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Hines, Earl (Kenneth)

byname Fatha

(born Dec. 28, 1905, Duquesne, Pa., U.S.—died April 22, 1983, Oakland, Calif.) American jazz pianist, bandleader, and composer who was one of the strongest influences in the first 30 years of jazz history. He improvised lines with his right hand that were phrased like those of a trumpeter and—with the use of octave voicings, tremolos, and his powerful attack—caused the piano to seem almost brassy. This style, adopted by Hines during the 1920s, was assimilated by succeeding jazz pianists and modified the formerly strictly pianistic approach to one that was more compatible with modern jazz beginning in the mid-1940s.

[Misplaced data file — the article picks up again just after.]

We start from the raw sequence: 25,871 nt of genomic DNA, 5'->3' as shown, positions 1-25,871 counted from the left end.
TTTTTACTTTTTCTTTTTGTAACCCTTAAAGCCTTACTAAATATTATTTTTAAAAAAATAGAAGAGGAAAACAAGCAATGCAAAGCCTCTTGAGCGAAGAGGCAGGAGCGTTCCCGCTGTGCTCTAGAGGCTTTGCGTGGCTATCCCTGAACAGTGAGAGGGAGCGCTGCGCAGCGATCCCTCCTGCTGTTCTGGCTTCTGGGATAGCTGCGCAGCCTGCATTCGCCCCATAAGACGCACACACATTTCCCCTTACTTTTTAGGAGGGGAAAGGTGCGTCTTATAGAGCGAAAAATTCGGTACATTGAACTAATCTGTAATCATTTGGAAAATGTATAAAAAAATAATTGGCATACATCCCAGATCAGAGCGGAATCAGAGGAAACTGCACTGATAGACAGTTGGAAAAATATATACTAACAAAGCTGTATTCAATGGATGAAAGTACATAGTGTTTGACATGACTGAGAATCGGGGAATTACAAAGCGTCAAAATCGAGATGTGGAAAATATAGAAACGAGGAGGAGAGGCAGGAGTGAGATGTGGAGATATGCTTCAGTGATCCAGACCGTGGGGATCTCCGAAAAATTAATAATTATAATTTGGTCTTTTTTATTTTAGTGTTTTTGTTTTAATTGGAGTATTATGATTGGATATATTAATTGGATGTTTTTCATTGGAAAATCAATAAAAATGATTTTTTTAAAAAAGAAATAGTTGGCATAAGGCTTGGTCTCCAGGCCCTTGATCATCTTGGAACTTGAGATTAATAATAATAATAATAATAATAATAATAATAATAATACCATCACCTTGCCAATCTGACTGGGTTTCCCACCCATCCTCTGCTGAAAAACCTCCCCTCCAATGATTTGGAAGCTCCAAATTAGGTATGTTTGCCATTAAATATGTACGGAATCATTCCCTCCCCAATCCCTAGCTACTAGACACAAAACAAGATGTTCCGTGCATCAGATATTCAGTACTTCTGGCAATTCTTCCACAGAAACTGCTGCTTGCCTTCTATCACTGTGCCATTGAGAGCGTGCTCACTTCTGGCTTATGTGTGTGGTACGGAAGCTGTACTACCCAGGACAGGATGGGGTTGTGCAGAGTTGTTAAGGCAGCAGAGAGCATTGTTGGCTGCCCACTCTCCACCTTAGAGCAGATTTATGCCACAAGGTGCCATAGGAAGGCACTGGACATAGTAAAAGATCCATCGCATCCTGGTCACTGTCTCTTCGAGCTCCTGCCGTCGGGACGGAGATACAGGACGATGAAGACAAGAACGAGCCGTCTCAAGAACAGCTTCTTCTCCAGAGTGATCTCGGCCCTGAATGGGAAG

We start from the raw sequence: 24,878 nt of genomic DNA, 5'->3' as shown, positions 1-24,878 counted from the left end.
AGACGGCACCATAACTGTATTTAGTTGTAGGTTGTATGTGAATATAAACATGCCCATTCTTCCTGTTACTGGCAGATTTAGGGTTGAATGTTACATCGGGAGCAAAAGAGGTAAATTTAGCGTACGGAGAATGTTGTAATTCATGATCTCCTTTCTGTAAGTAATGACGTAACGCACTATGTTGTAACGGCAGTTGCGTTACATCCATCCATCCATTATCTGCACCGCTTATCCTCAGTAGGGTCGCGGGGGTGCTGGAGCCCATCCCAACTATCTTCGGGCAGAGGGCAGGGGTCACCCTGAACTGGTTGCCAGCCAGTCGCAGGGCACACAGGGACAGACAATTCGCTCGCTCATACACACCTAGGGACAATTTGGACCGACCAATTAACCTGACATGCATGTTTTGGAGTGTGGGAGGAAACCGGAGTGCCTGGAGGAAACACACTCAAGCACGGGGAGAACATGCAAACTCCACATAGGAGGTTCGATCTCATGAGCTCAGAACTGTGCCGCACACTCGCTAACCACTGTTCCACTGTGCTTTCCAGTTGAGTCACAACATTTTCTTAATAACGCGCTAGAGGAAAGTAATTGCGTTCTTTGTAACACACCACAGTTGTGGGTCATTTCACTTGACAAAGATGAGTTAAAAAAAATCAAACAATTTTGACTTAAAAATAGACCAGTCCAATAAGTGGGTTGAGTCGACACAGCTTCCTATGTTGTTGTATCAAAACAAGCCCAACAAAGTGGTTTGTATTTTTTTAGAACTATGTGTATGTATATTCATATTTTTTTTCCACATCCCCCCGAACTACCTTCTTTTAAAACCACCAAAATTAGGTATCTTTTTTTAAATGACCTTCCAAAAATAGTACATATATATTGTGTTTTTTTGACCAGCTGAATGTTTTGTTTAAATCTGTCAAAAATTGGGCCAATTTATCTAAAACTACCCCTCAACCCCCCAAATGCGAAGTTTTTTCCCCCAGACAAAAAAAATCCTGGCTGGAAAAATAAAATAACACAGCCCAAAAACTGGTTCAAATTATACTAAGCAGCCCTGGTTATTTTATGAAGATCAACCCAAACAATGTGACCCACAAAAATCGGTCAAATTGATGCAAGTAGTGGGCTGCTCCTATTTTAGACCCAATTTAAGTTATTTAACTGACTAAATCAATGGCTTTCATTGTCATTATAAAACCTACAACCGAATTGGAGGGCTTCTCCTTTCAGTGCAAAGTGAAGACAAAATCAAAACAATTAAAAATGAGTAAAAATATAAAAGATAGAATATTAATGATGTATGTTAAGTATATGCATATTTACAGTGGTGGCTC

The Hines recordings with trumpeter Louis Armstrong (1927–29), especially their “Weather Bird” duet, are jazz classics. Hines was a bandleader through most of the 1930s and '40s, with a big band at Chicago's Grand Terrace Ballroom intermittently from 1928, his personnel during the 1940s including such budding stars of the bebop era as saxophonist Charlie Parker, trumpeter Dizzy Gillespie, and singers Billy Eckstine and Sarah Vaughan. Hit records of the 1940s included “Jelly, Jelly,” “Stormy Monday Blues,” and “Boogie Woogie on the St. Louis Blues.” His best-known composition is “Rosetta.”

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